Ka-Bar has owned Becker Knife & Tool since 2007, when the company that had been manufacturing for them went bankrupt. They’ve been collaborating ever since and I believe knives from both companies share factories.
Ka-Bar and BK&T work independently from Cutco for the most part, but as I understand it, any Ka-Bar or Becker knife made in America is made in the Cutco factory in Olean, New York. They also all seem to be fixed blade, which actually gives us a pretty convenient reference point. If it’s a folder, it was probably made in China or Taiwan.
Update: Ka Bar has recently made a similar partnership with Spartan Blades (now under the Pineland Cutlery Inc name), and are now making the Silver Grade knives for Spartan Blades in their New York factory.
|USMC Style Ka-Bar knives||Becker Knife & Tool knives||Other Tactical and Survival|
Factory Location: Tualatin, Oregon
So here’s a fun fact: Kershaw is basically the budget line for Zero Tolerance now. Which is weird since Kershaw has been around since the 70’s and the parent company Kai USA didn’t open the Zero Tolerance factory until 2006, but here we are. While Kai makes everything for Zero Tolerance exclusively in America, they spread some of the Kershaw manufacturing around between Japan, China, and Taiwan. Otherwise, Kershaw pumps their stuff out more or less alongside Zero Tolerance blades in Oregon.
Factory Location: Westfield, Massachusetts
This might be the oldest knife company you never heard of. Actually, the oldest in America if their About page is to be believed, but I think Dexter Russell might take issue with that claim.
Regardless, Lamson is a solid US-based company. They took a bit of a hit around 2014 when they moved their factory location from Shelburne Falls to Westfield, but they seem to have come back stronger from that with a more efficient operation.
It looks like they do all the grinding, pinning, and sharpening in their MA factory, but they use a lot of German steel, so I wouldn’t be surprised if they were sourcing their acrylic and G-10 handles from overseas as well. The important stuff is done in Massachusetts, though.
We have done some in-house testing on Lamson knives, and we were pretty impressed with the quality and performance. We liked them enough to add their Premier Forged set to our Best High End Kitchen Knife Sets article.
If you think you may want to buy one of their chef knives check out our review of the 8 inch Lamson Premier Forged chef knife.
Factory Location: Portland, OR
This company is pretty well known as the name behind the pliers-based multitool. They’re so established in that area that even when another company like Gerber makes a multi-tool with pliers, our instinct is to call it a Leatherman.
They started out doing things in Portland, and amazingly they’ve managed to keep their business there since 1983, making their tools in their factory then taking them up into the Cascade Mountains to test them.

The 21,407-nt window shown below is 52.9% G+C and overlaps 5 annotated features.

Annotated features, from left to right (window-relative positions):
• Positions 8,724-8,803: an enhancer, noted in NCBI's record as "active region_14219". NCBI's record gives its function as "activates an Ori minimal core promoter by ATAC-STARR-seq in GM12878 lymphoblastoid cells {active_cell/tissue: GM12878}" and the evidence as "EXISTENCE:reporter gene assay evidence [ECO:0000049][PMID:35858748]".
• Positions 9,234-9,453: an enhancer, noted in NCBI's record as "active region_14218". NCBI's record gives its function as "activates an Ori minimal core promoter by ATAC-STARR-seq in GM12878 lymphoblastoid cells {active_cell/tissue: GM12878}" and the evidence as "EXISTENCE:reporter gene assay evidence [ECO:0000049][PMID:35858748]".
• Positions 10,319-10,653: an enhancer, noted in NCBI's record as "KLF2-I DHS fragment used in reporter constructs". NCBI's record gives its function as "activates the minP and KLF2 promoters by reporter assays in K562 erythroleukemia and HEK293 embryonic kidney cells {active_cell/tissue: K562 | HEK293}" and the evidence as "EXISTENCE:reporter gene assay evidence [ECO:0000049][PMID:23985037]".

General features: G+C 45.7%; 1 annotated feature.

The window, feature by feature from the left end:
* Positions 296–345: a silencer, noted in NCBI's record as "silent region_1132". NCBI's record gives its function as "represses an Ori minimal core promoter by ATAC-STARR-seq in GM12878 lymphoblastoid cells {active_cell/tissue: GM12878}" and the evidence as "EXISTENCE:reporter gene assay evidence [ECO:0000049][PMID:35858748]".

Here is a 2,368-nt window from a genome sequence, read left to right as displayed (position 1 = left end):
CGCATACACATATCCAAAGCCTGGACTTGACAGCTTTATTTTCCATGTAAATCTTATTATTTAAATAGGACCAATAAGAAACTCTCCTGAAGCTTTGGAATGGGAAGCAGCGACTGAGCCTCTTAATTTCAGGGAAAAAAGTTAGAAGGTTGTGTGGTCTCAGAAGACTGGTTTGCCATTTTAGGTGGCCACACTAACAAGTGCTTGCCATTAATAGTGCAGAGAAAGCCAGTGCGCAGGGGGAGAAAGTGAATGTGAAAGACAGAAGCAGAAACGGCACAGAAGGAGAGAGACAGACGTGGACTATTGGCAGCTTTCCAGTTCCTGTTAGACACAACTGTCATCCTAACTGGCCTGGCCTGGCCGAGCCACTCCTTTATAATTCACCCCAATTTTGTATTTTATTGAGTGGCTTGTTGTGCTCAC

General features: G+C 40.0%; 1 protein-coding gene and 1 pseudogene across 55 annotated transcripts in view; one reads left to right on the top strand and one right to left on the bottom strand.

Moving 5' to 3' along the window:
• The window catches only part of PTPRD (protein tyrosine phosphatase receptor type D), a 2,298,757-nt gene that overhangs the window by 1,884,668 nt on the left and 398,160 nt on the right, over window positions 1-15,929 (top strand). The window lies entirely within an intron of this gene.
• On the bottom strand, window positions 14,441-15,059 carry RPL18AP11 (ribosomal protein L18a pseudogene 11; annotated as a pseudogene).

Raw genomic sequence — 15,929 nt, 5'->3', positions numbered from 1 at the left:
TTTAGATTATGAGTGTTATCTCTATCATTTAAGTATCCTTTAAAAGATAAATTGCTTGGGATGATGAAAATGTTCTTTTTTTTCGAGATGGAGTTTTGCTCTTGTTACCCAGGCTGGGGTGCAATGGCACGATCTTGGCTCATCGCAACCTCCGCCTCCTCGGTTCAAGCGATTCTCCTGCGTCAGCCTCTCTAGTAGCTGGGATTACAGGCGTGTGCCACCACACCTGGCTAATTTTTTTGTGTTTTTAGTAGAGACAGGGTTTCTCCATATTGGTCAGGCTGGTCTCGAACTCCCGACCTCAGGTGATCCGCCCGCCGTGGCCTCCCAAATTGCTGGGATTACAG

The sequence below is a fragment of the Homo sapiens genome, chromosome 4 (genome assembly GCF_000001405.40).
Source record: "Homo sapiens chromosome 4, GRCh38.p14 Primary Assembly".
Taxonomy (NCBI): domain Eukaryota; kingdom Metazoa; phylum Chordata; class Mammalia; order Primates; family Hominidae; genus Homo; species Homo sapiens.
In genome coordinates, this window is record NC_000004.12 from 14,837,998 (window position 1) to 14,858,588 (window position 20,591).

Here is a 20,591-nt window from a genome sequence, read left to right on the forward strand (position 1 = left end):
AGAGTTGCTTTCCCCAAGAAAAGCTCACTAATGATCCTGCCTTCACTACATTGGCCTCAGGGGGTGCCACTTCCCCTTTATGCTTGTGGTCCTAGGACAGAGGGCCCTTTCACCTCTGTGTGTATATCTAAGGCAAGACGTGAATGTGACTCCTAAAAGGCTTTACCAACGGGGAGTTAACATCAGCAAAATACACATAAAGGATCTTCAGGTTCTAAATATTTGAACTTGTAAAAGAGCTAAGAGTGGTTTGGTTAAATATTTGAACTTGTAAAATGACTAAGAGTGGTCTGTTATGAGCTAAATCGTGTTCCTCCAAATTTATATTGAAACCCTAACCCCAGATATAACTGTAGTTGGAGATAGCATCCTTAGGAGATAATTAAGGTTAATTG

This is one of those household names you generally expect to have expanded to make some kind of budget line made in China, but Leatherman has stayed pretty true to form. They’ve been doing everything in Oregon since they started, and now their factory is probably one of the biggest technical marvels in the US knife world.
According to Medford’s About page, the founder, Greg Medford, is “dedicated to hand crafting and small manufacturing as a part of the new small factory industrial rebirth of America.”
A quick look at their prolific YouTube channel proves the truth of those words. This company does everything in house, including heat treatment of their steels, which is pretty rare for an operation this small. They also source all their steel from American Metal Xchange, which is based in California.
So, USA through and through. It looks like they even make their own Kydex sheaths. There’s nothing I can find that’s outsourced outside the country.
Factory Location: Bradford, PA
If you’ve seen an action movie involving any kind of character wearing a suit made since 2010, you’ve probably seen a Microtech. For better or worse, they’ve become the de facto “urban tactical” company for most of the American population.
They’re very vocal about being a company with exacting standards that “utilizes exclusively American-Made manufacturing, materials, and labor”. They do almost all the manufacturing in house and source all of their materials within the U.S., as per their Legacy page (Although I can’t help but notice how many of their knives are sporting Bohler M390, which is sort of an Austrian/Swedish developed steel, but they can be given some leeway for the sake of using a good steel).
As of now, I can’t find anything to indicate they do any manufacturing overseas, so Microtech is effectively a fully American-based manufacturer. All their knives are made in the U.S.
Ontario Knife Company
Factory Location: Franklinville, NY
This is probably one of the oldest companies on this list (that “1889” number you always see tastefully plastered next to their name is the date the company was founded), and yet it has a surprisingly simple history.
As per OKC’s website, their history is “shrouded in mystery” but basically consisted of three guys with a grindstone and a pushcart selling knives around Ontario County in New York in the 1890’s. They expanded quickly, incorporated under the same name around the turn of the century, and set up shop in a larger building out of which they are still operating. To add to their long tradition, OKC came out with the Old Hickory line in 1924 and have consistently pumped out variations of that line ever since. They’ve added and subtracted from that line up over the years (lately mostly added), but the Old Hickories you can get today aren’t all that different from what people were getting in the 1920’s.